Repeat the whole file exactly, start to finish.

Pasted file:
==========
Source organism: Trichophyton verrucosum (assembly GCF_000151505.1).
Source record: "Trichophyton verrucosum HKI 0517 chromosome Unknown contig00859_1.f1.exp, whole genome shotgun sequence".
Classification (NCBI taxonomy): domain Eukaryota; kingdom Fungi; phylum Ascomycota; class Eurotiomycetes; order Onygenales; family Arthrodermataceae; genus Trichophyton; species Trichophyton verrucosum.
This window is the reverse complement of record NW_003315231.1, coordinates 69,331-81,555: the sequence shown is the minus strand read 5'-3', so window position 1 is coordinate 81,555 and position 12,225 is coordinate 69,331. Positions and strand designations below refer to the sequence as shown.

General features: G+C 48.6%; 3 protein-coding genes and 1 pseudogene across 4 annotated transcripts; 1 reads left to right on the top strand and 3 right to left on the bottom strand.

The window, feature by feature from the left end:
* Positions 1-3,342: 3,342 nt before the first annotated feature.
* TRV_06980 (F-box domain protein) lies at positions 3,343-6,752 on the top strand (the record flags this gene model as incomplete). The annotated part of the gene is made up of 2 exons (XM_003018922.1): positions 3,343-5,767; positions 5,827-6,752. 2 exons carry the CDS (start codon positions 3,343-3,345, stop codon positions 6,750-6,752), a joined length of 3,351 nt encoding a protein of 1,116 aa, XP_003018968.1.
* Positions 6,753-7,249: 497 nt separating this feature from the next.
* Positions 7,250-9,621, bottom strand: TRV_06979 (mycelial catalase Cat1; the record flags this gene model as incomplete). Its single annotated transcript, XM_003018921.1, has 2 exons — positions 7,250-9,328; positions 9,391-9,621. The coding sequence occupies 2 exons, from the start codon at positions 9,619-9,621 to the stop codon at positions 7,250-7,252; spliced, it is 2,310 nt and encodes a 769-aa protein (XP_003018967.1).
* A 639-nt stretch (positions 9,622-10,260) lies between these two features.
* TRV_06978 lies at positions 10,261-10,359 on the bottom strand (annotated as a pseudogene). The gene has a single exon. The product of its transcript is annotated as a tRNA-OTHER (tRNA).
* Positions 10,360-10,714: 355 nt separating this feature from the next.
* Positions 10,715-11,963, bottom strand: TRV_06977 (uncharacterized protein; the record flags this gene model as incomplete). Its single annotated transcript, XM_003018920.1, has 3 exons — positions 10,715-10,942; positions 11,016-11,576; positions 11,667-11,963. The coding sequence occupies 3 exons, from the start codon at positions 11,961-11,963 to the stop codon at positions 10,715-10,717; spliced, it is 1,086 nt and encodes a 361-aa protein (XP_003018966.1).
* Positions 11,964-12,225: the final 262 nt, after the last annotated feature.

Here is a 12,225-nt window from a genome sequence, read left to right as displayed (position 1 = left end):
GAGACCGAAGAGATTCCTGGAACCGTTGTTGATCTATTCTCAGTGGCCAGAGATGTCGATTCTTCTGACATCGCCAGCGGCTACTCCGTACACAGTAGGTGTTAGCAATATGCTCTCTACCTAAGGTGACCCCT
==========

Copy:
Source organism: Trichophyton verrucosum (assembly GCF_000151505.1).
Source record: "Trichophyton verrucosum HKI 0517 chromosome Unknown contig00859_1.f1.exp, whole genome shotgun sequence".
Classification (NCBI taxonomy): domain Eukaryota; kingdom Fungi; phylum Ascomycota; class Eurotiomycetes; order Onygenales; family Arthrodermataceae; genus Trichophyton; species Trichophyton verrucosum.
This window is the reverse complement of record NW_003315231.1, coordinates 69,331-81,555: the sequence shown is the minus strand read 5'-3', so window position 1 is coordinate 81,555 and position 12,225 is coordinate 69,331. Positions and strand designations below refer to the sequence as shown.

General features: G+C 48.6%; 3 protein-coding genes and 1 pseudogene across 4 annotated transcripts; 1 reads left to right on the top strand and 3 right to left on the bottom strand.

The window, feature by feature from the left end:
* Positions 1-3,342: 3,342 nt before the first annotated feature.
* TRV_06980 (F-box domain protein) lies at positions 3,343-6,752 on the top strand (the record flags this gene model as incomplete). The annotated part of the gene is made up of 2 exons (XM_003018922.1): positions 3,343-5,767; positions 5,827-6,752. 2 exons carry the CDS (start codon positions 3,343-3,345, stop codon positions 6,750-6,752), a joined length of 3,351 nt encoding a protein of 1,116 aa, XP_003018968.1.
* Positions 6,753-7,249: 497 nt separating this feature from the next.
* Positions 7,250-9,621, bottom strand: TRV_06979 (mycelial catalase Cat1; the record flags this gene model as incomplete). Its single annotated transcript, XM_003018921.1, has 2 exons — positions 7,250-9,328; positions 9,391-9,621. The coding sequence occupies 2 exons, from the start codon at positions 9,619-9,621 to the stop codon at positions 7,250-7,252; spliced, it is 2,310 nt and encodes a 769-aa protein (XP_003018967.1).
* A 639-nt stretch (positions 9,622-10,260) lies between these two features.
* TRV_06978 lies at positions 10,261-10,359 on the bottom strand (annotated as a pseudogene). The gene has a single exon. The product of its transcript is annotated as a tRNA-OTHER (tRNA).
* Positions 10,360-10,714: 355 nt separating this feature from the next.
* Positions 10,715-11,963, bottom strand: TRV_06977 (uncharacterized protein; the record flags this gene model as incomplete). Its single annotated transcript, XM_003018920.1, has 3 exons — positions 10,715-10,942; positions 11,016-11,576; positions 11,667-11,963. The coding sequence occupies 3 exons, from the start codon at positions 11,961-11,963 to the stop codon at positions 10,715-10,717; spliced, it is 1,086 nt and encodes a 361-aa protein (XP_003018966.1).
* Positions 11,964-12,225: the final 262 nt, after the last annotated feature.

Here is a 12,225-nt window from a genome sequence, read left to right as displayed (position 1 = left end):
GAGACCGAAGAGATTCCTGGAACCGTTGTTGATCTATTCTCAGTGGCCAGAGATGTCGATTCTTCTGACATCGCCAGCGGCTACTCCGTACACAGTAGGTGTTAGCAATATGCTCTCTACCTAAGGTGACCCCT